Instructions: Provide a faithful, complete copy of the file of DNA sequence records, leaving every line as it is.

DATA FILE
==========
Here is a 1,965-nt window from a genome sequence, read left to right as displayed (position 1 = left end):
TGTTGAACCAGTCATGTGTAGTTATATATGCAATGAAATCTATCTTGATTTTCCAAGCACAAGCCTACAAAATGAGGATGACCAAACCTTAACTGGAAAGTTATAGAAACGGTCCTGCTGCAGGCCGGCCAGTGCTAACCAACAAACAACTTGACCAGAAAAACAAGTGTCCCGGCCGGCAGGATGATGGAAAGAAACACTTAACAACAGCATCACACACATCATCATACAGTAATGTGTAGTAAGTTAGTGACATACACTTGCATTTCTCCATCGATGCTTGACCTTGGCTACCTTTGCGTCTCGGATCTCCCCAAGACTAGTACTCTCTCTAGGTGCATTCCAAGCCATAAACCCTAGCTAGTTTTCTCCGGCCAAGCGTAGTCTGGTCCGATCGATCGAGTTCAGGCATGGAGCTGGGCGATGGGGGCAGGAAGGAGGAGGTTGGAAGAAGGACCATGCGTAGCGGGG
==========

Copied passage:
Here is a 1,965-nt window from a genome sequence, read left to right as displayed (position 1 = left end):
TGTTGAACCAGTCATGTGTAGTTATATATGCAATGAAATCTATCTTGATTTTCCAAGCACAAGCCTACAAAATGAGGATGACCAAACCTTAACTGGAAAGTTATAGAAACGGTCCTGCTGCAGGCCGGCCAGTGCTAACCAACAAACAACTTGACCAGAAAAACAAGTGTCCCGGCCGGCAGGATGATGGAAAGAAACACTTAACAACAGCATCACACACATCATCATACAGTAATGTGTAGTAAGTTAGTGACATACACTTGCATTTCTCCATCGATGCTTGACCTTGGCTACCTTTGCGTCTCGGATCTCCCCAAGACTAGTACTCTCTCTAGGTGCATTCCAAGCCATAAACCCTAGCTAGTTTTCTCCGGCCAAGCGTAGTCTGGTCCGATCGATCGAGTTCAGGCATGGAGCTGGGCGATGGGGGCAGGAAGGAGGAGGTTGGAAGAAGGACCATGCGTAGCGGGG